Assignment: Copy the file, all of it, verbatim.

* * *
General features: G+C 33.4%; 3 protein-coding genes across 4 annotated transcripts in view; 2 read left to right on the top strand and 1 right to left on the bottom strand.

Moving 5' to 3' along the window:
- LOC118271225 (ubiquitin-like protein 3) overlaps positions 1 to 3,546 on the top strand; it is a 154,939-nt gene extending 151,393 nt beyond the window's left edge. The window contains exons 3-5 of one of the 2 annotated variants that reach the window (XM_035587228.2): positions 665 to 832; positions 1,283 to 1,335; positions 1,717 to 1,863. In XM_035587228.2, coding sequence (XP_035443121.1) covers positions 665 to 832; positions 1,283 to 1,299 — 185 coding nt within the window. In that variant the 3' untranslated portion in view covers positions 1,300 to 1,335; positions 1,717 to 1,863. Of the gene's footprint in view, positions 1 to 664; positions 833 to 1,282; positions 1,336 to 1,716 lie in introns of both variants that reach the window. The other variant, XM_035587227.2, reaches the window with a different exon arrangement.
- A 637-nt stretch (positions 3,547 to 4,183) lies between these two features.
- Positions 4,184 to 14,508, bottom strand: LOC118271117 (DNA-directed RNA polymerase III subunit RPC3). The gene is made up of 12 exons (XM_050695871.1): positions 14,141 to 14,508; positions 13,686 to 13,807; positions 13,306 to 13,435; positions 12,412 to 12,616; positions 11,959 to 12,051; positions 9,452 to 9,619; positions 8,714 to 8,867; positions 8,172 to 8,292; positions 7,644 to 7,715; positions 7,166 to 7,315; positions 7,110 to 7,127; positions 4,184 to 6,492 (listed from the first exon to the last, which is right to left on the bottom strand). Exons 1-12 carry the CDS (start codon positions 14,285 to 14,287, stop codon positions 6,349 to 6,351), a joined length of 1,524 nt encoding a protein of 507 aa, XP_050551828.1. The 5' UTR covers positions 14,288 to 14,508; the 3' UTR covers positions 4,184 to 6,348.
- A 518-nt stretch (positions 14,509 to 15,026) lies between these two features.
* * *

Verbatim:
General features: G+C 33.4%; 3 protein-coding genes across 4 annotated transcripts in view; 2 read left to right on the top strand and 1 right to left on the bottom strand.

Moving 5' to 3' along the window:
- LOC118271225 (ubiquitin-like protein 3) overlaps positions 1 to 3,546 on the top strand; it is a 154,939-nt gene extending 151,393 nt beyond the window's left edge. The window contains exons 3-5 of one of the 2 annotated variants that reach the window (XM_035587228.2): positions 665 to 832; positions 1,283 to 1,335; positions 1,717 to 1,863. In XM_035587228.2, coding sequence (XP_035443121.1) covers positions 665 to 832; positions 1,283 to 1,299 — 185 coding nt within the window. In that variant the 3' untranslated portion in view covers positions 1,300 to 1,335; positions 1,717 to 1,863. Of the gene's footprint in view, positions 1 to 664; positions 833 to 1,282; positions 1,336 to 1,716 lie in introns of both variants that reach the window. The other variant, XM_035587227.2, reaches the window with a different exon arrangement.
- A 637-nt stretch (positions 3,547 to 4,183) lies between these two features.
- Positions 4,184 to 14,508, bottom strand: LOC118271117 (DNA-directed RNA polymerase III subunit RPC3). The gene is made up of 12 exons (XM_050695871.1): positions 14,141 to 14,508; positions 13,686 to 13,807; positions 13,306 to 13,435; positions 12,412 to 12,616; positions 11,959 to 12,051; positions 9,452 to 9,619; positions 8,714 to 8,867; positions 8,172 to 8,292; positions 7,644 to 7,715; positions 7,166 to 7,315; positions 7,110 to 7,127; positions 4,184 to 6,492 (listed from the first exon to the last, which is right to left on the bottom strand). Exons 1-12 carry the CDS (start codon positions 14,285 to 14,287, stop codon positions 6,349 to 6,351), a joined length of 1,524 nt encoding a protein of 507 aa, XP_050551828.1. The 5' UTR covers positions 14,288 to 14,508; the 3' UTR covers positions 4,184 to 6,348.
- A 518-nt stretch (positions 14,509 to 15,026) lies between these two features.